Trump could still be barred from holding future office despite acquittal: Impeachment manager Rep. Jamie Raskin

The Maryland Democrat said Section 3 of the 14th Amendment applies to Trump.

February 17, 2021, 7:08 PM

Maryland Democrat Rep. Jamie Raskin, the lead House manager for President Donald Trump's second impeachment trial, said on ABC News' "Powerhouse Politics" podcast Wednesday that Section 3 of the 14th Amendment could still be used to bar the former president from running for future office.

A constitutional law professor for 25 years, Raskin told ABC News Political Director Rick Klein that Trump was precisely who that part of the amendment covers.

"Donald Trump is right in, you know, the bullseye middle of that group," he said, referencing how the lawmakers at the end of the Civil War intended for it to be used. "And so, he really does fulfill exactly the constitutional prohibition there."

Section 3 of the 14th Amendment bars any public official who swore an oath to protect the Constitution from holding office if they "engaged in insurrection or rebellion" against it or gave "aid or comfort to the enemies thereof."

Raskin said how the amendment would be enforced remains to be seen.

"Presumably, it could be done both affirmatively and defensively," he said. "People -- you know if he tried to run for office again -- people could try to stop him in the states. It also conceivably could be an affirmative statement by state legislators, by Congress, by other institutions.

"So we'd have to figure it out and do some more research about all of that, but the point is that the constitutional purpose is clear, to keep people exactly like Donald Trump and other traitors to the union from holding public office," he added.

The Senate acquitted Trump for the second time Saturday after he was charged with "incitement of insurrection" for his actions leading up to the Jan. 6 attack on the U.S. Capitol. Seven Republicans joined Democrats to vote to convict Trump, but they fell short of the 67 votes needed to convict the former president.

On Monday, House Speaker Nancy Pelosi announced that Congress would establish an independent commission to investigate the Jan. 6 riot, similar to one established after the Sept. 11 terrorist attacks.

House lead impeachment manager Rep. Jamie Raskin speaks during a news conference, Feb. 13, 2021, in Washington, DC.
Alexander Drago/Reuters

Raskin told the "Powerhouse Politics" podcast that he supports a commission to investigate the Jan. 6 insurrection. It should be either nonpartisan or bipartisan in nature, he said, and it should "definitely" have subpoena power.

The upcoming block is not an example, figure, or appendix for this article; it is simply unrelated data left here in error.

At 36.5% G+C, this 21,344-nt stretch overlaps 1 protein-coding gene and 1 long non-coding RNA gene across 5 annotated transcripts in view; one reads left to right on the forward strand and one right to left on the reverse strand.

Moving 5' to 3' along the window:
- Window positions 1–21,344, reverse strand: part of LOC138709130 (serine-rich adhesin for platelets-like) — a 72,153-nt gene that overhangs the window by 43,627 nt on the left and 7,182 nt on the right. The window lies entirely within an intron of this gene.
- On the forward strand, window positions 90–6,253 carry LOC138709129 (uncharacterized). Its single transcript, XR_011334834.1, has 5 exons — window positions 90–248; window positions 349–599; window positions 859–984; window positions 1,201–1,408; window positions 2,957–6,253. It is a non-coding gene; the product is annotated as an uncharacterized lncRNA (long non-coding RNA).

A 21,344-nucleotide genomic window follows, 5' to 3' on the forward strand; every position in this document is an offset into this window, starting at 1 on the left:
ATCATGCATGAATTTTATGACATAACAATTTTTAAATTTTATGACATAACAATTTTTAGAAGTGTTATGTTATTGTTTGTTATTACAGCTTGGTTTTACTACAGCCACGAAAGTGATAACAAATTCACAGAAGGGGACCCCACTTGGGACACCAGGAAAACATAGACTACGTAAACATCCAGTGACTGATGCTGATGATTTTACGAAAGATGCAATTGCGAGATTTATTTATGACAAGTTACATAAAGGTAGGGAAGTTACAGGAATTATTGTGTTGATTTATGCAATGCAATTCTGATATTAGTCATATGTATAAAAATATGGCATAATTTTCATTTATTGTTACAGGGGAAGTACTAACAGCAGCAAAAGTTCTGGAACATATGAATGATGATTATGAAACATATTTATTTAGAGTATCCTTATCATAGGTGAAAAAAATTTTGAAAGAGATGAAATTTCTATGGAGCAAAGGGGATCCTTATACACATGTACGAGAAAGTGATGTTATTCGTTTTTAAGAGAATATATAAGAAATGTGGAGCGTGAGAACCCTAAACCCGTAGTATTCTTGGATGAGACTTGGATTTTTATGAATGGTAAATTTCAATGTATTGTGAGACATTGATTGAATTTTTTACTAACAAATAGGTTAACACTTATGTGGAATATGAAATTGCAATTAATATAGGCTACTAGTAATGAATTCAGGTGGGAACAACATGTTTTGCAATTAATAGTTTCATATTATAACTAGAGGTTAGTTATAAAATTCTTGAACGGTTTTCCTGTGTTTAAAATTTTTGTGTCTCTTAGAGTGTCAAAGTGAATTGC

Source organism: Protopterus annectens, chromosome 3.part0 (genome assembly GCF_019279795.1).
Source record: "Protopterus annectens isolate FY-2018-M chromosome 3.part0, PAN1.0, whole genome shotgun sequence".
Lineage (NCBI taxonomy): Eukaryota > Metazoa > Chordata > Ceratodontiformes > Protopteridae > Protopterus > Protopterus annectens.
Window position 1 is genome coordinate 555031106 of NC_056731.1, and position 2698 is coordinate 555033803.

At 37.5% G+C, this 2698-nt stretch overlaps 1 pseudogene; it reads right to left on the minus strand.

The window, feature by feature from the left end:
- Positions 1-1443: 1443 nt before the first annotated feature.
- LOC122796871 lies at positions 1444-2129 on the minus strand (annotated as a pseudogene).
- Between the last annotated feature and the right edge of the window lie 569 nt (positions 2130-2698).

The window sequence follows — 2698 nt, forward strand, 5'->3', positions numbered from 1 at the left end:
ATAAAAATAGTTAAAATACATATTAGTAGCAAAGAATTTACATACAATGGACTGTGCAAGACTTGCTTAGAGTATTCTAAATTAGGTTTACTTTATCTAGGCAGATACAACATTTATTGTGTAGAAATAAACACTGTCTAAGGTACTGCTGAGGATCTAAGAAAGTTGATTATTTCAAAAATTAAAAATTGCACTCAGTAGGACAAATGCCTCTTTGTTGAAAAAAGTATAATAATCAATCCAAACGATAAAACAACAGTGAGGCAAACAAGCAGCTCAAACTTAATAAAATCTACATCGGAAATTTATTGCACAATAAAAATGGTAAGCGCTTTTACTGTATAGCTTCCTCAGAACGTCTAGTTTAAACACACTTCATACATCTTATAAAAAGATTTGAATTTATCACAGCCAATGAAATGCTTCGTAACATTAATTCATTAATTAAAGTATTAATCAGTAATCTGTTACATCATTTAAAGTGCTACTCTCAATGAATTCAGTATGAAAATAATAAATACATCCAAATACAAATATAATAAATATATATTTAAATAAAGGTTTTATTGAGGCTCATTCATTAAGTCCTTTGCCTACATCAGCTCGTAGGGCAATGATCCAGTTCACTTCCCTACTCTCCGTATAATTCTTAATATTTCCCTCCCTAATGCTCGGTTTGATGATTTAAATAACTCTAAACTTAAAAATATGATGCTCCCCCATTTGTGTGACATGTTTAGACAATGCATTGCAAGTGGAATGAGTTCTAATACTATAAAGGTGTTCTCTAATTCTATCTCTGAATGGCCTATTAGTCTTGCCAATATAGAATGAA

"It should aim at the truth of both the events of (Jan. 6), and then also the causes of it and the continuing dangers that the republic experiences from this kind of, you know, this kind of assault on our democratic institutions," he said.

"Of course they should be able to get the testimony of the president and the White House chief of staff and other people involved," Raskin added. "What does it mean to have public office and not to subject yourself to public accountability? I mean that -- the whole idea is absurd."

While Raskin said managers got the evidence they wanted in the trial, he slammed Trump for not testifying.

"Everybody should focus on the fact that he doesn't want to testify," Raskin said. "Now here he is on Jan. 6 telling his most rabid followers that they have to show strength, because they're never going to be able to take back the country with weakness. They gotta go -- they have to show strength and they've got to go fight like hell. He won't even come and testify."

"You know, what a snowflake he is. He can't even stand up with the people that he counseled into a violent insurrection against the union and these people are facing hundreds -- or I haven't added up all the cases yet -- maybe 1,000s of years in prison," he added. "And he won't even come and speak for them."

House impeachment managers, led by Rep. Jamie Raskin leave the Senate Chamber after the conclusion of former President Donald Trump's impeachment trial at the U.S. Capitol, Feb. 13, 2021, in Washington, DC.
Chip Somodevilla/Getty Images

Raskin said it was "meaningful information" that Trump was still saying that he won the election in a recent interview with Fox News but that it was not surprising.

"The big lie was the underlying premise of the violent insurrection and attack on the Capitol and it was the underlying premise of the president's absurd defense that he mounted at the impeachment trial," he said. "And it continues to be the premise of Donald Trump's political career and movement, such as it is."

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